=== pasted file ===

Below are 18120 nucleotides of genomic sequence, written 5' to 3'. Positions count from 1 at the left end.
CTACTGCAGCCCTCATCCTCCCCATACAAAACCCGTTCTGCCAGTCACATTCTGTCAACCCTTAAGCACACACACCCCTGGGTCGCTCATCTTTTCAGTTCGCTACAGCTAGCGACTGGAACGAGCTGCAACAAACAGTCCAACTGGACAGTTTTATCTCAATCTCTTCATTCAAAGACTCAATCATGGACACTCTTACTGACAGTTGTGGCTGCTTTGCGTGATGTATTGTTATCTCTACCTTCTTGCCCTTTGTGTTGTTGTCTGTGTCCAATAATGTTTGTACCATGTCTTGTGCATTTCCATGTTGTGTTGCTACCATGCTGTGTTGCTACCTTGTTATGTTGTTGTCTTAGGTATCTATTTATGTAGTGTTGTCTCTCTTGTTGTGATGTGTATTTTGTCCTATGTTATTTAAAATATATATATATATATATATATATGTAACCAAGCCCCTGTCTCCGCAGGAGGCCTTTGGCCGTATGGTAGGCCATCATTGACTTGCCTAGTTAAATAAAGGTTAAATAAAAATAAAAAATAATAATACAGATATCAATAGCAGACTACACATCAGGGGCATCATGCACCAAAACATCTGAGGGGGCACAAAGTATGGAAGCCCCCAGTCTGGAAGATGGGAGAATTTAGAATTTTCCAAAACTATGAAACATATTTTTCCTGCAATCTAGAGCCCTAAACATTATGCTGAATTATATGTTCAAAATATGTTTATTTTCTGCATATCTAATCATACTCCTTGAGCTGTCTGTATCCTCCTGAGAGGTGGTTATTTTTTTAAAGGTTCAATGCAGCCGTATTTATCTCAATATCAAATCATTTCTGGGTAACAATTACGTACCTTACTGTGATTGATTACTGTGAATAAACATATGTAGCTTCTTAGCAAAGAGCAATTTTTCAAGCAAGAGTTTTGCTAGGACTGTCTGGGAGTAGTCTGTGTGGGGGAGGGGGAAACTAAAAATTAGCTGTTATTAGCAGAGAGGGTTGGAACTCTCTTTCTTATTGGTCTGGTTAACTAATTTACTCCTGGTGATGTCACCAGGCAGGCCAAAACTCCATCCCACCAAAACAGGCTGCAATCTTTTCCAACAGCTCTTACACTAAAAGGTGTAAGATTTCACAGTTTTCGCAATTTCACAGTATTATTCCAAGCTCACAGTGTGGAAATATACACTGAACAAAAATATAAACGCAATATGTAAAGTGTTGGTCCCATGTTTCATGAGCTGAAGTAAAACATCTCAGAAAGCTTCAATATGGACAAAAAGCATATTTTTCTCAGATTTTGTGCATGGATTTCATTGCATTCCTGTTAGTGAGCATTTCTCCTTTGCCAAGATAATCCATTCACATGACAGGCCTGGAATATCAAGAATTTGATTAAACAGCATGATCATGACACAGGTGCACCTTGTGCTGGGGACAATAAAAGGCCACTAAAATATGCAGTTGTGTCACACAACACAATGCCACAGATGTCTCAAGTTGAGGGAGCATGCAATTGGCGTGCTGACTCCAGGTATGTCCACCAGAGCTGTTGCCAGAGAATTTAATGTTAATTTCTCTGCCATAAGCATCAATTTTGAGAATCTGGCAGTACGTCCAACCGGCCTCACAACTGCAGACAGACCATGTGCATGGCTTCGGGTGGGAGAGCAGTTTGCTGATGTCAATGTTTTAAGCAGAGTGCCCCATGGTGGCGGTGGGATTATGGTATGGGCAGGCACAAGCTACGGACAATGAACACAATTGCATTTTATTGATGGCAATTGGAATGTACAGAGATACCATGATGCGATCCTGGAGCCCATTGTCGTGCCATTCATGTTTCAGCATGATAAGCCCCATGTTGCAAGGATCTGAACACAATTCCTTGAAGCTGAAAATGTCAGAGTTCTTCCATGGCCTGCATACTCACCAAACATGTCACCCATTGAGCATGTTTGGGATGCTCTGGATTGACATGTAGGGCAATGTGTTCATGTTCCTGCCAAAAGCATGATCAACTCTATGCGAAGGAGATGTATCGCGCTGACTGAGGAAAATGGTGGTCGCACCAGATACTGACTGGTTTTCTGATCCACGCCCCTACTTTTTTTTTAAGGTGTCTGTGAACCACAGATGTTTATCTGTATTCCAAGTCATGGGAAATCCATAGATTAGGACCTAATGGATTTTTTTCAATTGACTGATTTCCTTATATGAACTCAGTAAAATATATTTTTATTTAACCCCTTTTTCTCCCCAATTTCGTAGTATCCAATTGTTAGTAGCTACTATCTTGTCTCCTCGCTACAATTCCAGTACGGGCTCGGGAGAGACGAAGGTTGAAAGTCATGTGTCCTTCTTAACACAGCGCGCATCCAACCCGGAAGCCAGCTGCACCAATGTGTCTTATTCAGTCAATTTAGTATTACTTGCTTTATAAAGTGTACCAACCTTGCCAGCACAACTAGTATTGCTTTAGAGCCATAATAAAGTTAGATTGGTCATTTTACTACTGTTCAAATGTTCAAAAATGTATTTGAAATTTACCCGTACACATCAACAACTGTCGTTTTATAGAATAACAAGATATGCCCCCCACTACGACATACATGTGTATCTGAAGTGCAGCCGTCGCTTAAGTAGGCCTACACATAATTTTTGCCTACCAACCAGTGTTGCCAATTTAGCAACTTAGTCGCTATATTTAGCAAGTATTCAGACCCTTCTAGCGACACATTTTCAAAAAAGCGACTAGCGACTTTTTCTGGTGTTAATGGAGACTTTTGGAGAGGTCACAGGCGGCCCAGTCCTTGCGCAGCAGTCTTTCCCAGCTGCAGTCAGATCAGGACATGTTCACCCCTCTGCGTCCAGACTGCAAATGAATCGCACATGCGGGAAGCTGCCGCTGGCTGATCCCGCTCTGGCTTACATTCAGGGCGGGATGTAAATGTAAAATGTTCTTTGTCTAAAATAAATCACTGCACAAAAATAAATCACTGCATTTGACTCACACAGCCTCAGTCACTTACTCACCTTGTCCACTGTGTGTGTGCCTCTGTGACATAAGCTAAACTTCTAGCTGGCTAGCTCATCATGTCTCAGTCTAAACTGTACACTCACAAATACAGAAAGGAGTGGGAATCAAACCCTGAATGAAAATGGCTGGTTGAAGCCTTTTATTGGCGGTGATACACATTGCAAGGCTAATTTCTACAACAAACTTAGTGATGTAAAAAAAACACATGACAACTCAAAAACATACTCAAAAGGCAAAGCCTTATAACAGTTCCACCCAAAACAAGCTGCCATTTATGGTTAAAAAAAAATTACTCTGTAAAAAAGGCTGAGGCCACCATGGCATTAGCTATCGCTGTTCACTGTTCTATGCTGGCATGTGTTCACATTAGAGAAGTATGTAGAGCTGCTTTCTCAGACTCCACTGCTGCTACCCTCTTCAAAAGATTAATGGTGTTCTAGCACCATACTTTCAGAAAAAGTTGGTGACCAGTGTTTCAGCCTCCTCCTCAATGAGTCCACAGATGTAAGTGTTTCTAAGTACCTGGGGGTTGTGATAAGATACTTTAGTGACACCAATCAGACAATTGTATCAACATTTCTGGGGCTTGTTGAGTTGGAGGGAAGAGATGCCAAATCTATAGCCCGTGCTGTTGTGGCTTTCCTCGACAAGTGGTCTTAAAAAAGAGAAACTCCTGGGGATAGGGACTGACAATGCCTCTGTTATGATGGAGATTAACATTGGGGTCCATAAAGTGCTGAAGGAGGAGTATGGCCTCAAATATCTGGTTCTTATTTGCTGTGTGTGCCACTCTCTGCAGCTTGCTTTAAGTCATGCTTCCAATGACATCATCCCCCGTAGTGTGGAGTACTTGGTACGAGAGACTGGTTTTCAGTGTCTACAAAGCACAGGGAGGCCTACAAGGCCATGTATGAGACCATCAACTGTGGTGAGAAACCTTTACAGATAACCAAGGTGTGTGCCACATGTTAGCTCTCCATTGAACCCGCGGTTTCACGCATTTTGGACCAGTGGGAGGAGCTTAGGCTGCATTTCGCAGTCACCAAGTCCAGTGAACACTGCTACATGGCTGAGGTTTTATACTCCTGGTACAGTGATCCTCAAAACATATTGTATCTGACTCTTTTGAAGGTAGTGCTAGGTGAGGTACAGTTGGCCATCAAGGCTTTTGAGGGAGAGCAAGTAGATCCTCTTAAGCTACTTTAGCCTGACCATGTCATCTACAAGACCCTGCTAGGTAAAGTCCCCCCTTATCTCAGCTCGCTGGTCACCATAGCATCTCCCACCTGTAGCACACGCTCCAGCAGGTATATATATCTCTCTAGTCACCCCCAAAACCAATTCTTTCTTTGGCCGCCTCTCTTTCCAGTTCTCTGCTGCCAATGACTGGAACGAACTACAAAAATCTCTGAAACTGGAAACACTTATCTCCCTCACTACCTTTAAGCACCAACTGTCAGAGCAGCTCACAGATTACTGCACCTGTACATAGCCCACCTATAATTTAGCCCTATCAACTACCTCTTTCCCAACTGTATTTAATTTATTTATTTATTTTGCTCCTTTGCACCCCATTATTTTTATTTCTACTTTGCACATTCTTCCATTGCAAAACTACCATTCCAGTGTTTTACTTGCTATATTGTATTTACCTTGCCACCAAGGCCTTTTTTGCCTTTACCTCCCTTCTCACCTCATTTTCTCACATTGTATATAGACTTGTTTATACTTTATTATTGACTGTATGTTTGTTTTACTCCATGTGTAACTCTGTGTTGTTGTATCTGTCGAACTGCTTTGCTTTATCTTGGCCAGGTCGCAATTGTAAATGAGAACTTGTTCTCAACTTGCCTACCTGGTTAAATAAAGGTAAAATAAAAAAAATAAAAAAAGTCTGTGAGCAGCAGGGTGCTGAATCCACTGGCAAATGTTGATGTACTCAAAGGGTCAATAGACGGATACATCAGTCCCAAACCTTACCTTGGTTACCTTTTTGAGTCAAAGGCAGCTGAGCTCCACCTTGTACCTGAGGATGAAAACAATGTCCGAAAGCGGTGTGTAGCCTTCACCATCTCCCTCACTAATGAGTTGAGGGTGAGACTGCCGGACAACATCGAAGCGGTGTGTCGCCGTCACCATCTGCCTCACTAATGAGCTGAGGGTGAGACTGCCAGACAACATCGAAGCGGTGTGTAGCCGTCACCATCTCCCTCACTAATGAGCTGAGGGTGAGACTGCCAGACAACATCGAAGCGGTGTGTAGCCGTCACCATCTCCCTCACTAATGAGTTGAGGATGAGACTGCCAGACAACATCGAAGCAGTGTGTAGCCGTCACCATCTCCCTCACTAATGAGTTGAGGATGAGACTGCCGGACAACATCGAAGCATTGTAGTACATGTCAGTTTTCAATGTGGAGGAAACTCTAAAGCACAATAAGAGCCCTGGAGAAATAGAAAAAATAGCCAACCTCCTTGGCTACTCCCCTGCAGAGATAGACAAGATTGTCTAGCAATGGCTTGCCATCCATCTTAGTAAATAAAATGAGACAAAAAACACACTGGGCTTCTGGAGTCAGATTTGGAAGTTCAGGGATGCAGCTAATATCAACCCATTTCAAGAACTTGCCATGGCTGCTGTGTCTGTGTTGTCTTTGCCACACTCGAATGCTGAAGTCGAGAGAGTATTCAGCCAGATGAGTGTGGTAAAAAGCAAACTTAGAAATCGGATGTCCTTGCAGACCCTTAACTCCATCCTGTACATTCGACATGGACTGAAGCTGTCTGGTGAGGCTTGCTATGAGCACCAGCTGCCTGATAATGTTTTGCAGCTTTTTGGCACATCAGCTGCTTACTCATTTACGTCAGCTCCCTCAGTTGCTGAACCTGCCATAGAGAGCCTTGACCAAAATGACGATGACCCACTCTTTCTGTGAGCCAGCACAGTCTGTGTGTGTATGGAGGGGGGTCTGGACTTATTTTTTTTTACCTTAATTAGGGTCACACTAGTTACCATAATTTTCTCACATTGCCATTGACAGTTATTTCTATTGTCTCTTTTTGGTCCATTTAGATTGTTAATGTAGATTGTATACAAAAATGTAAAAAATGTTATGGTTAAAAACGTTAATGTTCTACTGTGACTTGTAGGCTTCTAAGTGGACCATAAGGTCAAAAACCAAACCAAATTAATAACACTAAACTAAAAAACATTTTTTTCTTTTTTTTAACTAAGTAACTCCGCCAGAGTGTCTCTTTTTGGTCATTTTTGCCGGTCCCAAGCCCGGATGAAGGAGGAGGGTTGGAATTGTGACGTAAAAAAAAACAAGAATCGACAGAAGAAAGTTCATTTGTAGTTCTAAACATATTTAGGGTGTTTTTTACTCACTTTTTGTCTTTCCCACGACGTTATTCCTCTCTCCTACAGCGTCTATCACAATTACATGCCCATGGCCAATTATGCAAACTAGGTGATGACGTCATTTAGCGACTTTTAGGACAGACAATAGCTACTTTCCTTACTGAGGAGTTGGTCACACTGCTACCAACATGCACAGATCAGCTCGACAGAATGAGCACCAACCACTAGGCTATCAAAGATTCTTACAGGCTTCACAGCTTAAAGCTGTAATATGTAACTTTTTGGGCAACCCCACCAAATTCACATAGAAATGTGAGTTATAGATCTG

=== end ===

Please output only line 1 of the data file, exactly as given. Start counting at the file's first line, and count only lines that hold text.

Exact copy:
Below are 18120 nucleotides of genomic sequence, written 5' to 3'. Positions count from 1 at the left end.